More on Brief Readability and Formatting:

A reader sends this along:

Since you've blogged several times about font and layout standards for briefs, I thought you might be interested in (or maybe just interested in posting about) what I think is a very clear and informative article about how typography and layout affect readability in the context of legal documents. The article is Ruth Anne Robbins, "Painting with print: Incorporating concepts of typographic and layout design into the text of legal writing documents," 2 J. Assn. L. Writing Dirs. 108 (2004):

Seems like a potentially useful and practical article on a topic we probably don't think about as much as we should. As one person on an earlier comment board suggested, in the past brief formatting questions were resolved through specialization and the division of labor, so they knew the answers to all of these questions. But now we do it ourselves, and we may not think about some of these practical questions.

Related Posts (on one page):

  1. More on Brief Readability and Formatting:
  2. Supreme Court Briefing Rules:
  3. 7th Circuit Rules on Brief Formatting:
Craig Oren (mail):
I feel remiss in not being the first to praise Ruth Anne Robbins' work. She is a colleague of mine here at Rutgers-Camden. I recall that one of the circuits posted a link to her work on their web site, and it seems to me that the Seventh Circuit's rules largely follow her suggestions.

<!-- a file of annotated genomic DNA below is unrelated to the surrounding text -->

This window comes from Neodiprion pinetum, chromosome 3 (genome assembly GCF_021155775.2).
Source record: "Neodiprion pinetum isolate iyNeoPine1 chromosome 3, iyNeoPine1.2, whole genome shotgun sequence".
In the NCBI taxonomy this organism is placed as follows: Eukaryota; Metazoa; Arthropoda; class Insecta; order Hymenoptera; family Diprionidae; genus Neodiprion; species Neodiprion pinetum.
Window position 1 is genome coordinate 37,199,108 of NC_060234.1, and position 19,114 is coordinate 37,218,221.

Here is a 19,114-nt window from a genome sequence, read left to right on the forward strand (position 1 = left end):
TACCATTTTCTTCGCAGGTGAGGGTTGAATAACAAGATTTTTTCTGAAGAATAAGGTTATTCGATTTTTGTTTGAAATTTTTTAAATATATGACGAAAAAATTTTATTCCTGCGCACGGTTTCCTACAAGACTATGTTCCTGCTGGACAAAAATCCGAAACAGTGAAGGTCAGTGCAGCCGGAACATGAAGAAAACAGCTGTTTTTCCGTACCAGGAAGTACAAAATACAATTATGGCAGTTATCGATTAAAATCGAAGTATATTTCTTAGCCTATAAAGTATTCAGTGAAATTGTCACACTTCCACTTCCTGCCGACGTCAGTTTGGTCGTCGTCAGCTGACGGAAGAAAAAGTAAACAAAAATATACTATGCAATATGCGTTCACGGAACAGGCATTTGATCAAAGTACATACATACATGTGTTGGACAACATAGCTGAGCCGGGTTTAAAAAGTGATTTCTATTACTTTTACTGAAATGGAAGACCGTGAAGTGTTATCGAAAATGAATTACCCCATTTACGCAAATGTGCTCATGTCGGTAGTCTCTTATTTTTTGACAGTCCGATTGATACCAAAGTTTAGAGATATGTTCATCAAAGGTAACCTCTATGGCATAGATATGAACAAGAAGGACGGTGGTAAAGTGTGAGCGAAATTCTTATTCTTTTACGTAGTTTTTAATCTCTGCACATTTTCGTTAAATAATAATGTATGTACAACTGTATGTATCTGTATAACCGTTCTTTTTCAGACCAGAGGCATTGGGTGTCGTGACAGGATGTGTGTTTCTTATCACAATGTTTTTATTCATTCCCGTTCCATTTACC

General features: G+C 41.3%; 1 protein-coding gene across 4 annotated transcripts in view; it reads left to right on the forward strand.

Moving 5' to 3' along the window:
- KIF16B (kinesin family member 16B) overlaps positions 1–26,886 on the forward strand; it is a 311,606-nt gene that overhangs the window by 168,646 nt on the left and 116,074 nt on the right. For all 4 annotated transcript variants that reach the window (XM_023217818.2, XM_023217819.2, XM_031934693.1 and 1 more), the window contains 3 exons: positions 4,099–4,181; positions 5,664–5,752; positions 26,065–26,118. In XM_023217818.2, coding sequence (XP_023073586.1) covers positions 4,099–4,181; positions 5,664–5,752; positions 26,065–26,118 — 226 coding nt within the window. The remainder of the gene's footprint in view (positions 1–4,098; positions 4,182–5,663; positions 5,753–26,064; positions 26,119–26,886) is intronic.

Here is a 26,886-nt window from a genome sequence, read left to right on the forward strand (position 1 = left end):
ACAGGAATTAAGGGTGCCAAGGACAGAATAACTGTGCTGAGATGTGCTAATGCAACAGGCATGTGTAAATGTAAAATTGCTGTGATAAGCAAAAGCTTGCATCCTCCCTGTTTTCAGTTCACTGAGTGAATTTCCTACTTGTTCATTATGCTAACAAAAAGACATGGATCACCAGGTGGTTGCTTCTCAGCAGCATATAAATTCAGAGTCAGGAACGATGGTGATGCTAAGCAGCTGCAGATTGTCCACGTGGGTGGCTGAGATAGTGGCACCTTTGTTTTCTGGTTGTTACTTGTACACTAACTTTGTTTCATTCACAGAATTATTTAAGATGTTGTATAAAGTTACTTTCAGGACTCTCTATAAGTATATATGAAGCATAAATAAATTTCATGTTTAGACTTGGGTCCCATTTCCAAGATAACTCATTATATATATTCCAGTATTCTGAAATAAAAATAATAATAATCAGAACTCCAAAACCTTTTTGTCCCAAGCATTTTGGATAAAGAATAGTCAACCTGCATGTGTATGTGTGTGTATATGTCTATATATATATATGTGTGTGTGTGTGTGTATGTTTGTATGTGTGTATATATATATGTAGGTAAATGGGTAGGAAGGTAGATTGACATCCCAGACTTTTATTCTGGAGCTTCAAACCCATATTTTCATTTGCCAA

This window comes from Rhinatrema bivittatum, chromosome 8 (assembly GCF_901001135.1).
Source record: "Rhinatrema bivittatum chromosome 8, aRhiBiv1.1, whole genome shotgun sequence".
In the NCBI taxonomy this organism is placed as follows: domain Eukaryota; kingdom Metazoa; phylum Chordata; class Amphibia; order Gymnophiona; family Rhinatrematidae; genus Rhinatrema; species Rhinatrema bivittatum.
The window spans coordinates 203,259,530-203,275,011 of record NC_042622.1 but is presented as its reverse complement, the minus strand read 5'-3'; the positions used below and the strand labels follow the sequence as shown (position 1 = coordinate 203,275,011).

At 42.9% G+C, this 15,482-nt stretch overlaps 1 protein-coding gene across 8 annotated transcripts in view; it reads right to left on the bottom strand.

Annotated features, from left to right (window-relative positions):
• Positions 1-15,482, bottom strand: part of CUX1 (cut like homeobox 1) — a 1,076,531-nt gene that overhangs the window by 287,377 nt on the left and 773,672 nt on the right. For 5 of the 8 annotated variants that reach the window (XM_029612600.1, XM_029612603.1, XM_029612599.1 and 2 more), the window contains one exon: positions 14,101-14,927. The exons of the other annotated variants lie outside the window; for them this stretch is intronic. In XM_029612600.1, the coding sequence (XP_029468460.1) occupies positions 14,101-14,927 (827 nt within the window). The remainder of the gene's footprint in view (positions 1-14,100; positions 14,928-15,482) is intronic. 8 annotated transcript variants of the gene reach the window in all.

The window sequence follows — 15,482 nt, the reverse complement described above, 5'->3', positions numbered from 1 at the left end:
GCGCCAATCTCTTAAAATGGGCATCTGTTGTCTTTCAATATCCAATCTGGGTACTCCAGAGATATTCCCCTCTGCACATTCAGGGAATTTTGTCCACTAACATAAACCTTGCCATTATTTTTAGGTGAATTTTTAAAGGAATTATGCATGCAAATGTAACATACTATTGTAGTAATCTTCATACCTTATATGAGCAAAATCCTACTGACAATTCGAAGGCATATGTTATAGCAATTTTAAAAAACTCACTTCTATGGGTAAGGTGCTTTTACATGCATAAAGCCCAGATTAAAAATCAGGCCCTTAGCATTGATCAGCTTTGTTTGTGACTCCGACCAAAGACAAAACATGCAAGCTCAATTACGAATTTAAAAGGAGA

7.13.2005 10:16am
A somewhat related, an equally neglected issue, is case citation. Many courts (and briefs) are now putting citations in footnotes and not in the traditional bluebook format after the sentence. Personally, I find it a worse way of citation for actual practicing attorney readers as it 'breaks' the flow of reading forcing the eye to the bottom of the page and back up to learn the citation. For the lay reader, however, it is probably superious as they likely do not care as much about the citations.

(An even more neglected issue but one I find fascinating is te use of underlining vs. italics for case citations -- I find the former better as it highlights the case more easily for the eye).
7.14.2005 1:26am